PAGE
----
Under the wan light of a full moon it was Edinburgh that unearthed their inner animals to win the first of three 1872 Cup matches against their oldest rivals. The home side needed the league points more than Glasgow and it looked that way on the field.
The home team triumphed exactly as you’d expect, through the scrummaging power of their forward pack who milked penalties almost at will and the finishing power of their winger Duhan van der Merwe who intercepted two passes from Adam Hastings, one in each half, and filled his boots both times to walk off with the man of the match award.
Jaco van der Walt had a tricky time in open play but the flyhalf can kick with uncanny accuracy and he added two conversions and three penalties to keep the scoreboard ticking over.
Glasgow were beaten at the breakdown, struggled for quick ball and rarely looked like scoring. Only a moment of magic late in the first forty from the telepathic Horne brothers found a way past an Edinburgh defence that was wonderfully assured. Late in the second half when Glasgow finally created an overlap for Stuart Hogg on the left flank, Henry Pyrgos intercepted, again, to prevent what looked like a certain try.
He was excellent throughout, pinpoint with his box kicks, even if you wish Pyrgos would move the ball a bit quicker. Chris Dean also had a good showing in the backs as did Hamish Watson in the forwards but credit goes to Pierre Schoeman because the prop had his opposite number Siua Halanukonuka on toast throughout. Expect D’arcy Rae to start for Glasgow next weekend.
Edinburgh fulfilled Richard Cockerill’s game plan with such precision in the opening quarter of this match that even the little English Grinch must have struggled to wipe the smile off his face. His team racked up a 13-0 lead almost before Glasgow had got hands on the ball, stunning the visitors with the ferocity of their work in the contact zone and playing with the sort of control and composure that they display at their best.
The scoring was as South African as a braai. Van der Walt kicked two penalties and added the conversion after winger van der Merwe picked off a pass from Hastings to Nick Grigg around his own twenty-two metre line and went the length to score the opening try of the match after 12 minutes, beating Hogg’s cover tackle to the corner.
Only after going 13-0 behind did Glasgow wake up and work their way back into this match, if only slowly. The spark that light the fire under their backsides came from Jonny Gray when the big man won a turnover. At the very next break Gray was waving his arms up and down, urging greater efforts from his own team and they seemed to respond.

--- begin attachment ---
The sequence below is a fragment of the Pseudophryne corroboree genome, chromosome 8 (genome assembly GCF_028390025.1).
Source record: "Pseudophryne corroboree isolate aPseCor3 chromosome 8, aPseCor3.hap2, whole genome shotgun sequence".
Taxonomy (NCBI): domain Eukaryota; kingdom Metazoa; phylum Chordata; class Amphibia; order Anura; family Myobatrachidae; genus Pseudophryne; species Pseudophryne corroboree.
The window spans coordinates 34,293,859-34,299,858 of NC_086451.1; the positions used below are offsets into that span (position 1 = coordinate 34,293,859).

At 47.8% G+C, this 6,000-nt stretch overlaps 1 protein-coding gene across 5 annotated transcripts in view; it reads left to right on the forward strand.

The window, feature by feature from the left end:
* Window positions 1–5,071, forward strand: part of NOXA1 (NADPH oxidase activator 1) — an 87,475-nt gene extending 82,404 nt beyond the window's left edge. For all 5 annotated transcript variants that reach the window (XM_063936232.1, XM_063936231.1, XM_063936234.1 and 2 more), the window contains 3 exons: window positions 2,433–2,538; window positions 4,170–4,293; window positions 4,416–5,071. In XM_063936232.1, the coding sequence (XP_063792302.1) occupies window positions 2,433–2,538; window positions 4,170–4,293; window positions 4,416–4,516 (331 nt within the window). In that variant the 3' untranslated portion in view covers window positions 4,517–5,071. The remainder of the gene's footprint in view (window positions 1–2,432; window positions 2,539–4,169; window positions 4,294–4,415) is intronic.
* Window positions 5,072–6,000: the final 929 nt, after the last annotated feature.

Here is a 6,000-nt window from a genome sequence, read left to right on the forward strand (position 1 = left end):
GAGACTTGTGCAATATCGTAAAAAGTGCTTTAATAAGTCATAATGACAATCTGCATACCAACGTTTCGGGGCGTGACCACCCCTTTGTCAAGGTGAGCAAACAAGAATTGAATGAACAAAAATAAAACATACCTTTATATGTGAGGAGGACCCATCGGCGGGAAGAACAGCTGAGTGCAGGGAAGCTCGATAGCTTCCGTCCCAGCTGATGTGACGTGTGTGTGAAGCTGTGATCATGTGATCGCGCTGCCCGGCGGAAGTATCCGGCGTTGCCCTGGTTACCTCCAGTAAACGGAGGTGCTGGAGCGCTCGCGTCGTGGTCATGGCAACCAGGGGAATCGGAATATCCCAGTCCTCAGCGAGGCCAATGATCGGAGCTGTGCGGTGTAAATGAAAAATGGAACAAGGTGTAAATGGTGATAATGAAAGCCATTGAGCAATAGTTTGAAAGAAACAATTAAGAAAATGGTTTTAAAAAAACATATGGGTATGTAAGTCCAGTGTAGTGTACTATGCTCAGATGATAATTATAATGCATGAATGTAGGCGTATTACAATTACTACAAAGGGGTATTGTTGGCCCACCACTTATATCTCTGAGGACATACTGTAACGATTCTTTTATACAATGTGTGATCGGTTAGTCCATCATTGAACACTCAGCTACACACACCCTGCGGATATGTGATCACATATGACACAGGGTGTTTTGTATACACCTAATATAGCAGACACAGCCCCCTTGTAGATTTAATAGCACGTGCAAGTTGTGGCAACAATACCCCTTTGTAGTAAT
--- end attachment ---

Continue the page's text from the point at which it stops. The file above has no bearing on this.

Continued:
Having been pegged back inside their own half for much of the opening quarter Glasgow enjoyed some territorial advantage in the second quarter with a couple of attacking lineouts, one maul was turned over, another throw was overcooked but eventually the two Horne brother dovetailed beautifully to throw the Warriors a life line just four minutes before the break.
With a penalty advantage coming their way, scrumhalf George chipped for brother Peter who took the ball at full stretch over the Edinburgh try line.
Having hardly been at the races the visitors were right back in the hunt at half time having narrowed the gap to a more manageable 13-7.
Glasgow picked up where they left off in the first and a long series of attacks through the forwards was only thwarted when former Glasgow scrumhalf Pyrgos jumped out of the defensive line, forcing Hastings into an ill-advised back flip that missed its intended target and instead rolled harmlessly into touch.
A little later Edinburgh won a turnover when Duhan van der Merwe knocked on. They shipped it wide at the second time of asking, to Duhan van der Merwe who shrugged off Tommy Seymour’s tackle and kicked ahead. James Johnstone collected the ball and was only prevented from scoring thanks to a last ditch tackle from Hogg.
With the breakdown in the shadow of his own posts, Glasgow skipper Callum Gibbins was pinged and carded for being blatantly offside and van der Walt extended Edinburgh’s lead by another three.
The next play was an action replay from the first half. On the attack, Hastings fired a long pass wide, it drifted five yards forward and straight into the arms of van der Merwe who this time only had sixty-odd yards to the Glasgow line.
It seemed cruel but Hastings was yanked from the field just minutes after his second howler of the evening, Peter Horne taking over at ten, and the young playmaker will chalk this one down to experience along with several of his Glasgow colleagues.